Driver-based budgeting

What is driver-based budgeting and why does it matter?

Driver-based budgeting is a technique to create your financial budgets based on the drivers that are generating revenue and cost and impacting working capital, solvency and liquidity in your company. 

To apply the driver-based budgeting technique it is important to understand what the drivers for the different functional processes within your company are: sales, production, administration, research and development, warehousing, logistics and other. 

Usually, drivers will be identified as quantity measure (Q) or economic value drivers (P). Multiplication of both drivers (P x Q) will reflect an income or expense which can be related to a specific income or cost line with your P&L. After having identified the drivers, it is important to validate if actual data is captured to monitor and measure the actuals on those measures. 

Typical drivers are volumes, energy consumption , headcount converted to FTEs, number of invoices, or business travels, and others. For each of the volume drivers a value by unit driver needs to be provided. In reality, drivers are mostly less transparent than those we all know. In service companies for example, sales drivers can be split into different sub drivers: number of non-qualified leads (a) , number of qualified leads (b), number of signed contracts (c) and the conversion ratio from the a to b to c. Besides quantities, it is also important to identify the sales cycle time from to a to b to c and at the end the average value of each opportunity. Combining these sub drivers will create an insightful sales budget based on real drivers known by the sales responsible.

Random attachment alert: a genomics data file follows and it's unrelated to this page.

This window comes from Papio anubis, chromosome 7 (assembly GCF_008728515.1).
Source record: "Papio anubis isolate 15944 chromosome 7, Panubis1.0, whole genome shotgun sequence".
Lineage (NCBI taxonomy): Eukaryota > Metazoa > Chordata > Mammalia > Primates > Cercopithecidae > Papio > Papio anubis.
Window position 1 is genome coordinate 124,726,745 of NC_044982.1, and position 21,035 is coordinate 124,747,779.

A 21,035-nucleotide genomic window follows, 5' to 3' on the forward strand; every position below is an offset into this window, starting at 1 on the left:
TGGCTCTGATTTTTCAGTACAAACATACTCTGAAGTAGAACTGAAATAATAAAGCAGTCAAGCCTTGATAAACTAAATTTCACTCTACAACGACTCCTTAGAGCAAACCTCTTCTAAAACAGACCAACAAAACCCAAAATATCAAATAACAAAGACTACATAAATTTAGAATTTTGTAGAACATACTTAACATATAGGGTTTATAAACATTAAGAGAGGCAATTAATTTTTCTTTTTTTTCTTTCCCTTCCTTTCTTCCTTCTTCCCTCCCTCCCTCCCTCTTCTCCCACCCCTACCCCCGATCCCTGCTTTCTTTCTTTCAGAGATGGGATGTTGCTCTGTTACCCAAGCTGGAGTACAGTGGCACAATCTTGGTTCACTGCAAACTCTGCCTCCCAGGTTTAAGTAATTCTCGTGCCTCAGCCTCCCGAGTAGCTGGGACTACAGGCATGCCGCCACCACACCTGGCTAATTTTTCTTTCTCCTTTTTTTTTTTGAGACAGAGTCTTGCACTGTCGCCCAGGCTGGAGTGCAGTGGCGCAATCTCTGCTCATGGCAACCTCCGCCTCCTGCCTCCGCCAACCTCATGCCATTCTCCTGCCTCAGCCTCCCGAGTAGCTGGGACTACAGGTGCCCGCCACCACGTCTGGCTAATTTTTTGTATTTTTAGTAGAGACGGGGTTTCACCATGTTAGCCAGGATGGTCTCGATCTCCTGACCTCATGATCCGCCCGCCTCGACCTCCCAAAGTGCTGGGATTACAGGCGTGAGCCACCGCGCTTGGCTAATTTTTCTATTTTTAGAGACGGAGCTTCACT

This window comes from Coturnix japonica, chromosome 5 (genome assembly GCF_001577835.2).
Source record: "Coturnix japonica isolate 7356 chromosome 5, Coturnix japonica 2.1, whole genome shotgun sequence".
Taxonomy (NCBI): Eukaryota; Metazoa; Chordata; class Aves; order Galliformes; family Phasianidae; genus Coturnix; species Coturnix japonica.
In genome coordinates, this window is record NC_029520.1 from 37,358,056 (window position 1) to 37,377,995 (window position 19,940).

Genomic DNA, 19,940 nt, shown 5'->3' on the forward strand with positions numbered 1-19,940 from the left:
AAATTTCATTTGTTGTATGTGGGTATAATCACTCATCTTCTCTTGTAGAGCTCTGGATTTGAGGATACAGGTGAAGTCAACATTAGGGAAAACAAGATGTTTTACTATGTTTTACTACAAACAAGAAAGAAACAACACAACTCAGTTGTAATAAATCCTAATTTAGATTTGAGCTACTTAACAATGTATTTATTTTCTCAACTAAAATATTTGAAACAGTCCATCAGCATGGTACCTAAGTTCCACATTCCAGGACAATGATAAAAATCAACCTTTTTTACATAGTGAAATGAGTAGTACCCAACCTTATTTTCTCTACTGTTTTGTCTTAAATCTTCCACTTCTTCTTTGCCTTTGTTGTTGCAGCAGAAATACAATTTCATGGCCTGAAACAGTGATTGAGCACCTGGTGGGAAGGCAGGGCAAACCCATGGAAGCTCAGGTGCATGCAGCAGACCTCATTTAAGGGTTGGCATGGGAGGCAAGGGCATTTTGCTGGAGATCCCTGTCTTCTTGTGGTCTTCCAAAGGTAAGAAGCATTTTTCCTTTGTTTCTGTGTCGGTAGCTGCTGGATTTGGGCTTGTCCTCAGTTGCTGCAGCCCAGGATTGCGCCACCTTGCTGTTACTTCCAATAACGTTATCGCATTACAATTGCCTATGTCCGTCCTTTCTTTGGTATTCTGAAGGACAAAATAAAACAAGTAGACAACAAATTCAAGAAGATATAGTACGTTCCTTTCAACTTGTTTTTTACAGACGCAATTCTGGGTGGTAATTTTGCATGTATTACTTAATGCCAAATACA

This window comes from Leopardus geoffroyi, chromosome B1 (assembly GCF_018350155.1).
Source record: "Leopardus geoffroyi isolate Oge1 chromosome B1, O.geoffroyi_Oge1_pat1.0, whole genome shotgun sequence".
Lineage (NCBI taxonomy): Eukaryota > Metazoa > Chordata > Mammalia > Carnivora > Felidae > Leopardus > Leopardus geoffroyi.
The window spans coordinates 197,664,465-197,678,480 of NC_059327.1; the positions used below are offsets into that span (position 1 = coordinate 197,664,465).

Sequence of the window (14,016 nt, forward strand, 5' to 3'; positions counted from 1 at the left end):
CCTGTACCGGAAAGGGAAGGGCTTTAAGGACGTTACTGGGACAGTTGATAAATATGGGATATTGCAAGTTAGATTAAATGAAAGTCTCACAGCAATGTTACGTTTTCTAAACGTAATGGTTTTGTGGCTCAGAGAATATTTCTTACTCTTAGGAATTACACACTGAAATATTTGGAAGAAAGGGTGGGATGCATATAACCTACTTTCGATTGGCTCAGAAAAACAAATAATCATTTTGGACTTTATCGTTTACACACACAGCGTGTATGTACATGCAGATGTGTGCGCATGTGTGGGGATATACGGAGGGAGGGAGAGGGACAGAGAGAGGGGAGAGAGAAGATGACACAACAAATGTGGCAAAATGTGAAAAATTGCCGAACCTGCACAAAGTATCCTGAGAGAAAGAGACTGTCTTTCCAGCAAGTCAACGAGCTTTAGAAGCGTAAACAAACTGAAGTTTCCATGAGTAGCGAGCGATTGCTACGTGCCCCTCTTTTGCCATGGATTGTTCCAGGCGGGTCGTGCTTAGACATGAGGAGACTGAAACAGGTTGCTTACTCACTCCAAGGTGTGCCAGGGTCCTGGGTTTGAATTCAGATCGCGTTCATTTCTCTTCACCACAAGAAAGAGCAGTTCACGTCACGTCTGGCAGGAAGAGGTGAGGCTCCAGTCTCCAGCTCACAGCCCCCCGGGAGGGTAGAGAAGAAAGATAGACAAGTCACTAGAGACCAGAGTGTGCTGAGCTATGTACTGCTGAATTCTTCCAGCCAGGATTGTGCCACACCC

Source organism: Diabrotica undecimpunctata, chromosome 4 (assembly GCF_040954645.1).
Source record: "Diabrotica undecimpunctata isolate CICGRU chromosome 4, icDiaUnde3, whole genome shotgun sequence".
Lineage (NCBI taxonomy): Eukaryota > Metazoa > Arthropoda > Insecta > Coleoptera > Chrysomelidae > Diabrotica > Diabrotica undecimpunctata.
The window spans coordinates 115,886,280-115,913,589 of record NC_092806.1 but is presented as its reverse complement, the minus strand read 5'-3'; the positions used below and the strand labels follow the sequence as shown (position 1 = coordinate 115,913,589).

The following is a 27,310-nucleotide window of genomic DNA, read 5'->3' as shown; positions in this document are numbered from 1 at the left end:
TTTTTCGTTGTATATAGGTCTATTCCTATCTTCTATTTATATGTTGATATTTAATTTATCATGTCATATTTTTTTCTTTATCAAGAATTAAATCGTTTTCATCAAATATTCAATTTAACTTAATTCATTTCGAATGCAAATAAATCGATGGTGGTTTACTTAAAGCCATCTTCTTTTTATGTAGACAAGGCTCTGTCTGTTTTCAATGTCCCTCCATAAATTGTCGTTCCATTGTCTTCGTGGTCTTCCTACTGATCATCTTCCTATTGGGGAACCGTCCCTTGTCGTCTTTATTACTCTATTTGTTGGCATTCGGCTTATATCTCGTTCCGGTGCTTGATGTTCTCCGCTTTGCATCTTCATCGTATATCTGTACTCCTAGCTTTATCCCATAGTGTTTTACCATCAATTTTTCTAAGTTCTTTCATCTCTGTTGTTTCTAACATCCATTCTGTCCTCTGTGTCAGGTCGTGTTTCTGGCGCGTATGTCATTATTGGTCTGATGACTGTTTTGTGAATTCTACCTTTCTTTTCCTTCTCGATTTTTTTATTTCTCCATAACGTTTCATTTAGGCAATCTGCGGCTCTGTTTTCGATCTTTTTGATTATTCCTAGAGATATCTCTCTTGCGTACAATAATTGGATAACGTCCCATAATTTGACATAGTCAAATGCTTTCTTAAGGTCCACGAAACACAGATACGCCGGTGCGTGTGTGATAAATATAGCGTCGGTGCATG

Why does Driver-Based Budgeting matter?

  1. Using a driver-based budget technique increases the accountability of the real budget holder. The budget holder is responsible for the drivers’ estimation. 
  2. Using a driver-based budget creates a higher transparency in the financial result as outcome of several operational activities and actions. Responsible managers can understand easily why a revenue or cost varies from actual to budget.  
  3. Performance measurement is based on drivers. Finance measurement is the result of driver values realizations. 
  4. Measuring performance on driver values permits you to react quickly to changing external factors that influence the business drivers by using “what-if” simulations  and  measuring the outcome of each action impacting the financial outcome. 
  5. The finance controlling department can become more of a business partner instead of a financial controller. Evaluating the impact of drivers on the business creates an environment for teams to be more aligned. Finance is more aligned with the business and the business can plan and run their business in a more logical way, in terms they understand better than the traditional budget lines. 

How to start with  Driver-Based Budgeting techniques? 

  1. Identify the drivers for your P&L and Balance sheet: make use of a materiality analysis and identify the material P&L lines most impacting your operating profit. 
  2. Validate if actual data is captured in an automated way for the drivers identified
  3. Automate your process as much as possible to collect driver values and compute impact on P&L 

Starting to set-up a driver-based budget process is very beneficial in current economic volatile times. It is not difficult but needs a very good understanding of your business drivers impacting the financial operating profit. DBB offers distinct advantages over traditional planning and budgeting, but its success depends on having the right technology in place.

Do you have question or need more information? Aexis is an expert in Corporate Performance Planning, FP&A and Driver-Based Budgeting Techniques and can help your organization. Our experts are happy to help you with this! Contact our experts for more information. 

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